Report: Equity Rich Mortgaged Homes See Third Straight Quarterly Decline

by Bethany Blankley


The number of mortgaged homes that are equity rich have declined for three consecutive quarters, and the portion of mortgaged homes considered “seriously underwater” increased, according to a new report by ATTOM, a leading curator of land, property and real estate data.

ATTOM’s first-quarter 2024 U.S. Home Equity & Underwater Report found that 45.8% of mortgaged residential properties in the United States “were considered equity-rich in the first quarter, meaning that the combined estimated amount of loan balances secured by those properties was no more than half of their estimated market values.”

The portion of mortgaged homes that were equity-rich in Q1 2024 was down from 46.1% in Q4 2023, marking the third consecutive quarterly decline; and down from 47.2% in Q1 2023, hitting the lowest point in two years, the report found.

The portion of U.S. mortgaged homes that were considered “seriously underwater” increased slightly in the first few months of 2024 from 2.6% to 2.7% of all residential mortgages, the report found.

“Seriously underwater mortgages are those with combined estimated balances of loans secured by properties that are at least 25 percent more than those properties’ estimated market values,” it states.

“It’s too early to make any broad statements about the market direction, especially coming off the typically slower Fall and Winter months. But amid the recent trends, this year’s Spring buying season will be of heightened importance in telling us if there is a new long-term market pattern developing,” ATTOM CEO Rob Barber said of the findings.

ATTOM explains it analyzed “multi-sources property tax, deed, mortgage, foreclosure, environmental risk, natural hazard, and neighborhood data” for more than 155 million residential and commercial properties covering 99% of the U.S. population.

Data showing equity decline also occurred as the national median single-family home and condo value slipped 4% over the winter.

“When prices flatten out or drop, equity usually follows even as homeowners pay off mortgages. That’s because equity is based on mortgage debt as a portion of estimated property values,” the report states.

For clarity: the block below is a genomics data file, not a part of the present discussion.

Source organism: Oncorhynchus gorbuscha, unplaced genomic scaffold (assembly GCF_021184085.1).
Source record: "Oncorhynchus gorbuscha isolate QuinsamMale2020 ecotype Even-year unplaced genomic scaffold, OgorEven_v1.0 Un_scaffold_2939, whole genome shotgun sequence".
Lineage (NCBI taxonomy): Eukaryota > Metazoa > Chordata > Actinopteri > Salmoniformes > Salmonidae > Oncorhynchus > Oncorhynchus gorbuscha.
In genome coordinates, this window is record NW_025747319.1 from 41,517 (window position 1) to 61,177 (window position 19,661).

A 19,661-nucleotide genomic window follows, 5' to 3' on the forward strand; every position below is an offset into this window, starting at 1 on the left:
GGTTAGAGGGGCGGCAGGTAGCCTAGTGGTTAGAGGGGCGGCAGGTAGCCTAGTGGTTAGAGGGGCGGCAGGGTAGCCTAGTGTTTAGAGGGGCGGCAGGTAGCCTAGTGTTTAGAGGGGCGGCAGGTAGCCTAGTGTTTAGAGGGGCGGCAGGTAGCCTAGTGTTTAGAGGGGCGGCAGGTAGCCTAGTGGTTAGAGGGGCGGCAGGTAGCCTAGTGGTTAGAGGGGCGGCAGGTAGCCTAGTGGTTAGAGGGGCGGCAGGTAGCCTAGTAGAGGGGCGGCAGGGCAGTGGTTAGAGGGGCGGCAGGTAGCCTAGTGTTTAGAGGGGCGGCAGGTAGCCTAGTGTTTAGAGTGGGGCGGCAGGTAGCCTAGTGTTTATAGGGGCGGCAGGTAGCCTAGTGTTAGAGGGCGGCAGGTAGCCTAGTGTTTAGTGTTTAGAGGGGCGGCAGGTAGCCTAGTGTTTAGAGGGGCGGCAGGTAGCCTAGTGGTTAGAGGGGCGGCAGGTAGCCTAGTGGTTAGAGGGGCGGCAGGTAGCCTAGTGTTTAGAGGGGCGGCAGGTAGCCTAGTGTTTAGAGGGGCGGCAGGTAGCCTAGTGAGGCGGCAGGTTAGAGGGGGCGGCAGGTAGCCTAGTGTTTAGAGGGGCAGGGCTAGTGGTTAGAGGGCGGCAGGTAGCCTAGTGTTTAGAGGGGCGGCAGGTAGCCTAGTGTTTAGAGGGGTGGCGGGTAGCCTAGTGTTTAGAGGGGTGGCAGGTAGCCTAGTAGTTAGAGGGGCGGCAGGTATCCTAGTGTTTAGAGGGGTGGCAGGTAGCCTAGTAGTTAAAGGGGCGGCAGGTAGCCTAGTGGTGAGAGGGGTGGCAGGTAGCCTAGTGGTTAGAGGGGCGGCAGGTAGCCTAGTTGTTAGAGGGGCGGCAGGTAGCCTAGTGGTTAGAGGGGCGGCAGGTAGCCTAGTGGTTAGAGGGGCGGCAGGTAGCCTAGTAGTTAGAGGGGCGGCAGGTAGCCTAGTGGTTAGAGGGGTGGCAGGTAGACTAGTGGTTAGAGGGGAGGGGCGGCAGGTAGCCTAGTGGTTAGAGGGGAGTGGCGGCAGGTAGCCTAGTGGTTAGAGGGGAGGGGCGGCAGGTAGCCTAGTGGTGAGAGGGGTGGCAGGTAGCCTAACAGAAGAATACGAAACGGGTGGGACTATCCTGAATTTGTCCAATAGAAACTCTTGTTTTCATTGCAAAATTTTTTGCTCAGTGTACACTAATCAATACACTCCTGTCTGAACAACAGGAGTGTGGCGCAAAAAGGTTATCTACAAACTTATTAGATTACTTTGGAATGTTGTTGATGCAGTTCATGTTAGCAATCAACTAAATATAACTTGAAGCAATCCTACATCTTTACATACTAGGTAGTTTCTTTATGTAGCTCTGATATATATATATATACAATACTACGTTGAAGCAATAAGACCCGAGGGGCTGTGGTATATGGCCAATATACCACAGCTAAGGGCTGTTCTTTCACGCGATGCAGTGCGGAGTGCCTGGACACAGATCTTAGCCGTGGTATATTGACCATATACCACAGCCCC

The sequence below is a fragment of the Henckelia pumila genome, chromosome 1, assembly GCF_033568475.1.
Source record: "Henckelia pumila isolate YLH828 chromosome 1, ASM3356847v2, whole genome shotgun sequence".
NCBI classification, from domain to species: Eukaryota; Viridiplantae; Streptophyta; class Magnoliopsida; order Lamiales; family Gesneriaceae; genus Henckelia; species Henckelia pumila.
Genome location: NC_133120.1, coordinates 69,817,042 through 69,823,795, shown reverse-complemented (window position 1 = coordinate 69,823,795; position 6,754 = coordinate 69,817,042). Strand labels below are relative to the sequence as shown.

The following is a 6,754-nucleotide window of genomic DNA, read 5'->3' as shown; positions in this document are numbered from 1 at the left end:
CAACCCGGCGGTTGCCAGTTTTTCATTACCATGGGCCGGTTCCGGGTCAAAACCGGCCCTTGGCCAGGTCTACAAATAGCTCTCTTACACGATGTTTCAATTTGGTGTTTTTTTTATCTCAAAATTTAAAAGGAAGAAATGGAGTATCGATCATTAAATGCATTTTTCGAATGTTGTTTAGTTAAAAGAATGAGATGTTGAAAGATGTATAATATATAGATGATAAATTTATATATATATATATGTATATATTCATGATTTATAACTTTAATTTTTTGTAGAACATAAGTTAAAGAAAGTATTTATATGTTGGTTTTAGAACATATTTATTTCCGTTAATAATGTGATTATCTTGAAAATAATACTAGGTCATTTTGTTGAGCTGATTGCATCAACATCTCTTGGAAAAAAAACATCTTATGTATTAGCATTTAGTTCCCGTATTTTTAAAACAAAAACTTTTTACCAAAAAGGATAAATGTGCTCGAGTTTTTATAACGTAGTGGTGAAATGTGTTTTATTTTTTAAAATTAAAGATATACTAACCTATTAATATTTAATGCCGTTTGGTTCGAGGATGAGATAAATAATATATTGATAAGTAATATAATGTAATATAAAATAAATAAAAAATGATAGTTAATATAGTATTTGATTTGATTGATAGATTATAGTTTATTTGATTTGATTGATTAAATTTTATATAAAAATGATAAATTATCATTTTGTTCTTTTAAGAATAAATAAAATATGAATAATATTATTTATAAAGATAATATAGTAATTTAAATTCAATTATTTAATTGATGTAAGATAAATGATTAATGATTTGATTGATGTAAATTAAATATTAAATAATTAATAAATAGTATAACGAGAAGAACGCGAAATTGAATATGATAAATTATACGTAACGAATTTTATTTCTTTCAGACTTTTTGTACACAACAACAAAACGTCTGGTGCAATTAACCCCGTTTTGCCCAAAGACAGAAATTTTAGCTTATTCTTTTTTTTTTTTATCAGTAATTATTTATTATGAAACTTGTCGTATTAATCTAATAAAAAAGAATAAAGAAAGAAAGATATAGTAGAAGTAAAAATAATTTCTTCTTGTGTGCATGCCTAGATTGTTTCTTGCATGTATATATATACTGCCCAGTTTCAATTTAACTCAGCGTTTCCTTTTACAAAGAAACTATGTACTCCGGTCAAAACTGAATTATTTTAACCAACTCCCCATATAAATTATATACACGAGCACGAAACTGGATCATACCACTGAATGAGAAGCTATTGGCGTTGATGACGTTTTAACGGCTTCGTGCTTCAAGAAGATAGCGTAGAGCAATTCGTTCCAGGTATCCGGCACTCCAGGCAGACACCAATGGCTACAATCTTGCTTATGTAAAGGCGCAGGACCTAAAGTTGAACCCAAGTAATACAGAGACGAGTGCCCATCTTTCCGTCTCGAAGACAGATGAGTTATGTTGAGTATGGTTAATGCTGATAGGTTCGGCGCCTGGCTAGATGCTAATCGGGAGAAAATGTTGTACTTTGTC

Heading into the spring buying season, the residential market “faces a mix of forces that could drive it back up or hold it steady,” ATTOM says, including fewer available homes for sale, a strong investment market, high mortgage rates of over 7% and inflated home prices “that remain a financial stretch for average wage earners.”

The portion of equity-rich mortgages decreased in 26 U.S. states from Q4 2023 to Q1 2024 and dropped over the year from Q1 2023 to Q1 2024 in 25 states.

The biggest quarterly declines of equity rich mortgages were seen in southern states, led by Kentucky, South Carolina and Georgia, according to the data.

The portion of mortgaged homes considered “seriously underwater” slightly increased nationwide, with the largest increases reported in the South, “which already had some of the nation’s highest levels of seriously underwater mortgages,” the report found. Kentucky, West Virginia, Oklahoma and Arkansas reported the highest increases.

Nine of the 10 states with the lowest percentages of equity-rich properties during Q1 2024 were in the Midwest or South, led by Louisiana, Oklahoma, Illinois and Kentucky.

The Midwest and South regions had nine of the top 10 states with the highest shares of mortgages that were seriously underwater in Q1 2024, led by Louisiana.

Twenty-three of the 25 counties with the smallest share of equity-rich homes in Q1 2024 were also in the South, led by Louisiana, the report found.

The findings come after another report found that home buyers in 2024 need 80% more income to purchase a home than they did in 2020, The Center Square reported.

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Bethany Blankley is a contributor to The Center Square. 





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